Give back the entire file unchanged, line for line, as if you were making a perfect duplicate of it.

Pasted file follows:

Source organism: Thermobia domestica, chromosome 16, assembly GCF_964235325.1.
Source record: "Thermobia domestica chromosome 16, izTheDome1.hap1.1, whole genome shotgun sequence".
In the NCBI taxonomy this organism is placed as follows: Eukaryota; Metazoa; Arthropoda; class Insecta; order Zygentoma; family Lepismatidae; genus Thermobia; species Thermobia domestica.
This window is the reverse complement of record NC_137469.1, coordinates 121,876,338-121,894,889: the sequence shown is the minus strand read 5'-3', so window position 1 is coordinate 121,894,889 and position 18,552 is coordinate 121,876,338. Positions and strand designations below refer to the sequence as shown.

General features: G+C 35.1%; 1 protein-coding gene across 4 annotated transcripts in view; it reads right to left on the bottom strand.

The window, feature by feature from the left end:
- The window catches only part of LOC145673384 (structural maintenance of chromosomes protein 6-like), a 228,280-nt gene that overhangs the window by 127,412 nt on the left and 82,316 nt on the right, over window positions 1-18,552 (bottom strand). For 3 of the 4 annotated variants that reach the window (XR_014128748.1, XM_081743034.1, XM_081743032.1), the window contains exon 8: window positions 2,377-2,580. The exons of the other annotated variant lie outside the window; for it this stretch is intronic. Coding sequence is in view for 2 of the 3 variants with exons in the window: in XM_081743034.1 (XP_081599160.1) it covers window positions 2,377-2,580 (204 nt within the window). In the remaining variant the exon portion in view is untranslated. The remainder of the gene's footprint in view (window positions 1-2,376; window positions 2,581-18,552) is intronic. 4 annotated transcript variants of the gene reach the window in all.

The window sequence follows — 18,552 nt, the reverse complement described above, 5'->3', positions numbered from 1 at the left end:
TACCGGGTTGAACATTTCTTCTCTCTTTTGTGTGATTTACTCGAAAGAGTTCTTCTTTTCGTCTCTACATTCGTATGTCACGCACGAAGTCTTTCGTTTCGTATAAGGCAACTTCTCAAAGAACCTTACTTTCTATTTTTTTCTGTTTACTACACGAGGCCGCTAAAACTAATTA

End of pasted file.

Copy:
Source organism: Thermobia domestica, chromosome 16, assembly GCF_964235325.1.
Source record: "Thermobia domestica chromosome 16, izTheDome1.hap1.1, whole genome shotgun sequence".
In the NCBI taxonomy this organism is placed as follows: Eukaryota; Metazoa; Arthropoda; class Insecta; order Zygentoma; family Lepismatidae; genus Thermobia; species Thermobia domestica.
This window is the reverse complement of record NC_137469.1, coordinates 121,876,338-121,894,889: the sequence shown is the minus strand read 5'-3', so window position 1 is coordinate 121,894,889 and position 18,552 is coordinate 121,876,338. Positions and strand designations below refer to the sequence as shown.

General features: G+C 35.1%; 1 protein-coding gene across 4 annotated transcripts in view; it reads right to left on the bottom strand.

The window, feature by feature from the left end:
- The window catches only part of LOC145673384 (structural maintenance of chromosomes protein 6-like), a 228,280-nt gene that overhangs the window by 127,412 nt on the left and 82,316 nt on the right, over window positions 1-18,552 (bottom strand). For 3 of the 4 annotated variants that reach the window (XR_014128748.1, XM_081743034.1, XM_081743032.1), the window contains exon 8: window positions 2,377-2,580. The exons of the other annotated variant lie outside the window; for it this stretch is intronic. Coding sequence is in view for 2 of the 3 variants with exons in the window: in XM_081743034.1 (XP_081599160.1) it covers window positions 2,377-2,580 (204 nt within the window). In the remaining variant the exon portion in view is untranslated. The remainder of the gene's footprint in view (window positions 1-2,376; window positions 2,581-18,552) is intronic. 4 annotated transcript variants of the gene reach the window in all.

The window sequence follows — 18,552 nt, the reverse complement described above, 5'->3', positions numbered from 1 at the left end:
TACCGGGTTGAACATTTCTTCTCTCTTTTGTGTGATTTACTCGAAAGAGTTCTTCTTTTCGTCTCTACATTCGTATGTCACGCACGAAGTCTTTCGTTTCGTATAAGGCAACTTCTCAAAGAACCTTACTTTCTATTTTTTTCTGTTTACTACACGAGGCCGCTAAAACTAATTA